The annual Betty Bowen Award is now in its 33rd year and, as the application deadline nears, the Betty Bowen Committee is looking forward to awarding a cash prize to a visual artist living and working in Washington, Oregon, or Idaho. The application is available at callforentry.org and the deadline for submissions is August 1. Over the years, this award has had an impact for artists in our region, and it reflects the commitment Betty Bowen had in supporting the vision of contemporary artists in her time. We wanted to share some insights into the strength of this memorable advocate for the visual arts in our region.
Betty Bowen was an enthusiastic supporter of the arts community in the Pacific Northwest. She served as a publicist and then first assistant director of SAM under Director Richard Fuller until 1973. She also served as a founding member of: the Seattle Arts Commission, the Pacific Northwest Arts and Crafts Center, and the Allied Arts Historic Preservation Committee (where she also served as chair). She is best remembered as “the den mother of the city’s arts.” She befriended artists of the region, including Mark Tobey and Morris Graves and was known to stop by homes and studios with gifts of food and funds for struggling artists.
Bowen was born in Kent, Washington in 1918. She earned a degree in English from the University of Washington and worked as a journalist for The Seattle Times and the Seattle Star. She was instrumental in efforts to make Pike Place Market a historic site, as a member of the board of the Friends of the Market. The year of her death in 1977, at the age of 58, she was declared a First Citizen of Seattle, an award given on behalf of the residents of Puget Sound area to sybmolize their appreciation to those who devote themselves to their community. Following her death, many people were determined to recognize her memory. The architect Victor Steinbrueck established the Betty Bowen Viewpoint at Marshall Park, a short walk from her home. Artists including Morris Graves, Margaret Tompkins, Guy Anderson, Kenneth Callahan, and Charles Stokes all contributed unsigned work to the site.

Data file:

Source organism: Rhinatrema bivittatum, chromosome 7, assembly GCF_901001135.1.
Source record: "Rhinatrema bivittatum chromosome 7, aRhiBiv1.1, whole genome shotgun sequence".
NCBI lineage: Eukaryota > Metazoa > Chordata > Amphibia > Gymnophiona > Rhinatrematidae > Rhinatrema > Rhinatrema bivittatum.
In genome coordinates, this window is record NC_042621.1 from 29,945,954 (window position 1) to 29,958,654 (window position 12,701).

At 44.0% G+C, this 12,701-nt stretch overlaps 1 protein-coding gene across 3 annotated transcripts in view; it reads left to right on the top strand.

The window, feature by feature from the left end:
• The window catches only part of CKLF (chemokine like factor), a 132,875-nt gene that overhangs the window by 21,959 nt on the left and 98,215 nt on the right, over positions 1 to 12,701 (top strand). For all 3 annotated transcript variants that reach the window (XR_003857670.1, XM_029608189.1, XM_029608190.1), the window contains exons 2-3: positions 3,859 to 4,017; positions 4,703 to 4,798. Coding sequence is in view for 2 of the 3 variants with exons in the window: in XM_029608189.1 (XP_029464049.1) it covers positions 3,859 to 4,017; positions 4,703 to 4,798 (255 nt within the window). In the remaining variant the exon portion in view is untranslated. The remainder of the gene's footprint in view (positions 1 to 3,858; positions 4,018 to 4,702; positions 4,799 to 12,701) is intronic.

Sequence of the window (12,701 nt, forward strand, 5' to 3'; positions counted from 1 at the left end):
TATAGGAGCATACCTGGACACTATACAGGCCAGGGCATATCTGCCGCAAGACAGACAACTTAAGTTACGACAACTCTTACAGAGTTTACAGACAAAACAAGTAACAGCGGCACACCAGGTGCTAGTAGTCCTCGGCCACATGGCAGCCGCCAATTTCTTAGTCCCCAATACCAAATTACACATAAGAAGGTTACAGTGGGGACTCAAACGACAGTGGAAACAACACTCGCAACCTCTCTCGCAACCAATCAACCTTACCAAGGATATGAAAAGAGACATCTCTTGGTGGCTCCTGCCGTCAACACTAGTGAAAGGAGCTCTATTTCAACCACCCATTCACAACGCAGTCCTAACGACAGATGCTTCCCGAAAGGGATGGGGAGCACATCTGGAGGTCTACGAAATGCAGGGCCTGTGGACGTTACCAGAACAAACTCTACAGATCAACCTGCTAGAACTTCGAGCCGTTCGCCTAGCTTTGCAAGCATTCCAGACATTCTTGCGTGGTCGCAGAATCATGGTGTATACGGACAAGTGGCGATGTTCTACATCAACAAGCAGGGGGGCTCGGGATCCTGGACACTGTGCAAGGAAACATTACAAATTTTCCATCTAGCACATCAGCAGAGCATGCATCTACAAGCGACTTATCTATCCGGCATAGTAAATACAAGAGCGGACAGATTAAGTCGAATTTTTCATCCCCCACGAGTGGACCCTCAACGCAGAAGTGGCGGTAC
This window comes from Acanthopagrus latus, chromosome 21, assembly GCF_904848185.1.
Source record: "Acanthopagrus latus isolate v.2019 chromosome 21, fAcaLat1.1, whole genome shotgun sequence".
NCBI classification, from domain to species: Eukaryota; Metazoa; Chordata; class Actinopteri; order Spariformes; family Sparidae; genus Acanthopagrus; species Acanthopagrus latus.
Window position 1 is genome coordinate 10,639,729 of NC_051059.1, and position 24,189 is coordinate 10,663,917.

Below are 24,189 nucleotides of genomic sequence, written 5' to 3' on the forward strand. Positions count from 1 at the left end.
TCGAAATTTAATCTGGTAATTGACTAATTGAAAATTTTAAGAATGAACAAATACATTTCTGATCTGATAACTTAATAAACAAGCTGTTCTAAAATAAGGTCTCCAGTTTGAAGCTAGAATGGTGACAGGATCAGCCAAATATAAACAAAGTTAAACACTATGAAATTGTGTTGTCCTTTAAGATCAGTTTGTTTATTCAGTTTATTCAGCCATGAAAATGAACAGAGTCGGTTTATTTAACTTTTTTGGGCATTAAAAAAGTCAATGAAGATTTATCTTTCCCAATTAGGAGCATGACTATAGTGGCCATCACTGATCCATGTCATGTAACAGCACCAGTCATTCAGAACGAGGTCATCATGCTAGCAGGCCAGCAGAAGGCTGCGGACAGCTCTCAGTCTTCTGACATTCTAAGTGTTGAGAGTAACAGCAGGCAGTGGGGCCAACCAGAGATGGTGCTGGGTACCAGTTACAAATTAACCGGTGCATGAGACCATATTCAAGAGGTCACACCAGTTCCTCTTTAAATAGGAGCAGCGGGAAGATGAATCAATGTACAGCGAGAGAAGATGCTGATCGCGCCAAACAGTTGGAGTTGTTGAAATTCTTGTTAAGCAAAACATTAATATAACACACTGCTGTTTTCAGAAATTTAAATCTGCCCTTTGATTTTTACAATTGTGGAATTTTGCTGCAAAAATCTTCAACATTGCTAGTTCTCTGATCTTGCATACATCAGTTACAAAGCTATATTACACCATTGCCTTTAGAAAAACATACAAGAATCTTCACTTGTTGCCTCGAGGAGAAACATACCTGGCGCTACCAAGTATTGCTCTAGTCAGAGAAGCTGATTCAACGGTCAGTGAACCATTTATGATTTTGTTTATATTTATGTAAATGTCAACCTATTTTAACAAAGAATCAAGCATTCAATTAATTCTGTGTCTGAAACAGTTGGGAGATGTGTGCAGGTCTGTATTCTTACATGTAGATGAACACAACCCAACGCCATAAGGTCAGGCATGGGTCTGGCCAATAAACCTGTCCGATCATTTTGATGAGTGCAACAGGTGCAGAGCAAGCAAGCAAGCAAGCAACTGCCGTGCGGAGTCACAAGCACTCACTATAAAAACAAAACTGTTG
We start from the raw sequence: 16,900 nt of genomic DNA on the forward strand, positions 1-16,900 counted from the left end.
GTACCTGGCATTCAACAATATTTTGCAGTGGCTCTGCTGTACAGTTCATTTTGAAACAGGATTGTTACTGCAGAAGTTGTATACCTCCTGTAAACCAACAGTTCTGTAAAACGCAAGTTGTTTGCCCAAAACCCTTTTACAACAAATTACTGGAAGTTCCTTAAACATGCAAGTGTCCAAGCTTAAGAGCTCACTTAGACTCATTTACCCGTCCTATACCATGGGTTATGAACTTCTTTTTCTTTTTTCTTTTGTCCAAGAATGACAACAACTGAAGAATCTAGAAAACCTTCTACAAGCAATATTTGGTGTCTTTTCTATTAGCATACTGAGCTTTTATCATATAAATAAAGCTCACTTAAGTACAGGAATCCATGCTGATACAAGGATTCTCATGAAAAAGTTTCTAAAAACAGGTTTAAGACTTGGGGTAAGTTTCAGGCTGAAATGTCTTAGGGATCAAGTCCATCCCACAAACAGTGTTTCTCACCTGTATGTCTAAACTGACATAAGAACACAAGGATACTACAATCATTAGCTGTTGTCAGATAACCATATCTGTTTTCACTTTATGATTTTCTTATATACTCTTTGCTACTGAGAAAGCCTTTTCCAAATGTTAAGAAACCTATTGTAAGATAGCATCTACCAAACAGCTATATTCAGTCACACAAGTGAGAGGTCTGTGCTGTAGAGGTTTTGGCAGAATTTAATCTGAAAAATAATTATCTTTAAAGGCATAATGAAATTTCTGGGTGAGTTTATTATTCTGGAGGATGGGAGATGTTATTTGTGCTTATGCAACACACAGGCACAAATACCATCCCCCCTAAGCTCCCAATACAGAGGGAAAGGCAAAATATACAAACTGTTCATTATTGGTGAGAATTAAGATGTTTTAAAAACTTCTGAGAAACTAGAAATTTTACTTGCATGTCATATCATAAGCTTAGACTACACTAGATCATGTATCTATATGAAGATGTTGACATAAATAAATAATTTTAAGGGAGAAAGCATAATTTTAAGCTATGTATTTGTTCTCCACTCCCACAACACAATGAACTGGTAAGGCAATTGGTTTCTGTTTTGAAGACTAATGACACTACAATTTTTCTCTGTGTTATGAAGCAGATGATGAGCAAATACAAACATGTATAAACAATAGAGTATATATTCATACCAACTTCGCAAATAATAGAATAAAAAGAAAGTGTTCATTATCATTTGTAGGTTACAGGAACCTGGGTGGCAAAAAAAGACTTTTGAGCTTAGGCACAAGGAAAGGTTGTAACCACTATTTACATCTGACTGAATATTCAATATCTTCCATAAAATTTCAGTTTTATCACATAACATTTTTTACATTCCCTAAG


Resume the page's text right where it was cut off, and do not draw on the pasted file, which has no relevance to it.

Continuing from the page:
Following Bowen’s death, her friends decided to establish an award that would further her efforts to recognize and support Pacific Northwest artists. While it began as a relatively small award, the Betty Bowen Award has grown to be one of the largest awards of its kind on the west coast. Last year’s winner, Ellen Lesperance, was awarded $15,000, with runners-up Eli Hansen and Barbara Sternberger each receiving $2,500. The winner of the award has their work on display at the Seattle Art Museum for a full year, providing great exposure for the artist.
The 2008 Award winner, Isaac Layman, is now serving for a third year as a member of the Betty Bowen Committee. Two of his works, “Stereo” and “Six Glasses” were recently brought into SAM’s Permanent Collection. His work is currently on view in The Digital Eye: Photographic Art in the Electronic Age at Seattle’s Henry Art Gallery and in Collecting for the Future: the Safeco Gift and New Acquisitions at the Tacoma Art Museum. His first solo museum exhibition will be at Seattle’s Frye Art Museum this fall, Isaac Layman – Paradise.
When asked for a comment for this post, Layman enthusiastically stated: “Artists! Apply for the Betty Bowen Award. Besides offering the chance of winning $15,000 and showing your work to a larger audience, the price of the application GUARANTEES you the undivided attention of the Betty Bowen committee. Show them your vacation pictures from Leavenworth or your 6 best slides of artwork. The Betty Bowen panel is your captive audience. Apply.”
The deadline is fast approaching! Submit your application online now at callforentry.org. Best of luck!
-Amber Khoury, 2011 Betty Bowen Award Intern
“Stereo” by 2008 Betty Bowen Award winner Isaac Layman